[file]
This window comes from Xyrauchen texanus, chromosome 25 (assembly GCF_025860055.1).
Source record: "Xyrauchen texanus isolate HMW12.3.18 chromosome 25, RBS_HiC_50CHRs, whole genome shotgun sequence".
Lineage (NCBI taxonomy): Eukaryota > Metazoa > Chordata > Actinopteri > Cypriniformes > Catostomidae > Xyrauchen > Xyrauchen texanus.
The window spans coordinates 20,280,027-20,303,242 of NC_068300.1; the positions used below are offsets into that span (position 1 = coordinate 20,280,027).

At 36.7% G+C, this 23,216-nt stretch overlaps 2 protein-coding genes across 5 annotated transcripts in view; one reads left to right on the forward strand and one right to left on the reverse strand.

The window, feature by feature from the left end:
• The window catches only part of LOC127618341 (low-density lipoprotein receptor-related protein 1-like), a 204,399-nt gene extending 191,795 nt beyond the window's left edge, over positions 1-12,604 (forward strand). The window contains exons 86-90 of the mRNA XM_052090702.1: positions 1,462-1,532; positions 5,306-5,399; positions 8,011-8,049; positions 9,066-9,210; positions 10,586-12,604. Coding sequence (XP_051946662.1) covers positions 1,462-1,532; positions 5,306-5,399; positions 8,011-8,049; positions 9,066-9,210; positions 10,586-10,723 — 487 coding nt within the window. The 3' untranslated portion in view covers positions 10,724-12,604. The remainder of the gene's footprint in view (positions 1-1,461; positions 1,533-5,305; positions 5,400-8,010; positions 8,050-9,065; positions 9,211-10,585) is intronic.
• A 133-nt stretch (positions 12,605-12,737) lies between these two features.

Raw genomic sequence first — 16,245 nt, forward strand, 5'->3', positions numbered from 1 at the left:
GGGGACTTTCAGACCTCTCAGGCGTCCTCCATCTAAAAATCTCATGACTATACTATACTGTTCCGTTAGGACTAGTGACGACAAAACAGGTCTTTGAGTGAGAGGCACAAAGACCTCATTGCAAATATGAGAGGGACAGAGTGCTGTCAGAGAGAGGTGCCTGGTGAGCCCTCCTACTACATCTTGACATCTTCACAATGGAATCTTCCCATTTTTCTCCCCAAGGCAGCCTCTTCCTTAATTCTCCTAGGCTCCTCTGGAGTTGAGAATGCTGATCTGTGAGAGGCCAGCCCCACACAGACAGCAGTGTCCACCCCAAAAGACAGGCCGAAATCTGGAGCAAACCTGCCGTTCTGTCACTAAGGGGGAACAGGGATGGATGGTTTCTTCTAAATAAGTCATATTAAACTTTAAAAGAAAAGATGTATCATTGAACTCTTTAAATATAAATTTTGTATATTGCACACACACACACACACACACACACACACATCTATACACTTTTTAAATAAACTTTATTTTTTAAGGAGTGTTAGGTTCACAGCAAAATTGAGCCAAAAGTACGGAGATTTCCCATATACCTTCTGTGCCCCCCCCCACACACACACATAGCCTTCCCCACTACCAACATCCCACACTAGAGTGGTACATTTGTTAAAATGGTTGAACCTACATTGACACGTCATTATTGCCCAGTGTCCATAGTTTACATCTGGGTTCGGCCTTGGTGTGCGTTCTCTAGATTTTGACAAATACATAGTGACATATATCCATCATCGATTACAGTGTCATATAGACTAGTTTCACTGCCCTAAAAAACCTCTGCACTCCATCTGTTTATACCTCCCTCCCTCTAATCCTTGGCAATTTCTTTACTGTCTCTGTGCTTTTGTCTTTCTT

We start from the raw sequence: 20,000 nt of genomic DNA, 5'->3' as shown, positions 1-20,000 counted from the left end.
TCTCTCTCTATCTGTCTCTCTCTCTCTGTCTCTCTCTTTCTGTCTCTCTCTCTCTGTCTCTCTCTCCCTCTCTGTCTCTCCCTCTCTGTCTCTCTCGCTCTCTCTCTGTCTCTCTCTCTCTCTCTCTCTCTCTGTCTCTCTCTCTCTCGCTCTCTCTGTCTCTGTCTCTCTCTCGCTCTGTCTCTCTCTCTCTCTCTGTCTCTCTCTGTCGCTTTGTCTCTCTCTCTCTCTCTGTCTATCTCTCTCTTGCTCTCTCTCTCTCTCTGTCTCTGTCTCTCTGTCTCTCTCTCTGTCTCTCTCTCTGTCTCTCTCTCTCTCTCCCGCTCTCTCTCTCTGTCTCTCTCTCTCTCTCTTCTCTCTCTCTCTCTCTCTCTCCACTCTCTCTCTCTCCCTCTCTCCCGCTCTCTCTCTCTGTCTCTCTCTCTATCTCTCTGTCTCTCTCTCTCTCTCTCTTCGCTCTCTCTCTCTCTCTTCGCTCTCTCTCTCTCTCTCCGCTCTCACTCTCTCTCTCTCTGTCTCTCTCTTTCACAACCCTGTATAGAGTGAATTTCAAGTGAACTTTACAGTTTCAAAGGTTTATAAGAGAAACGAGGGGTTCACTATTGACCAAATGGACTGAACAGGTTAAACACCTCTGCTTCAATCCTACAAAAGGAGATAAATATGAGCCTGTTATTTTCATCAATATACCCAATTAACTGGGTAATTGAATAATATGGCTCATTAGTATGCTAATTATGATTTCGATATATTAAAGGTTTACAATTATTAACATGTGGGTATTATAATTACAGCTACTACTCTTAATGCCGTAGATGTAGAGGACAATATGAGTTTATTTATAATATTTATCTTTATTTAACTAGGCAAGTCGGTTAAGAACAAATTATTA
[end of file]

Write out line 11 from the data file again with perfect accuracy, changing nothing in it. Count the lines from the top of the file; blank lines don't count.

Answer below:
We start from the raw sequence: 20,000 nt of genomic DNA, 5'->3' as shown, positions 1-20,000 counted from the left end.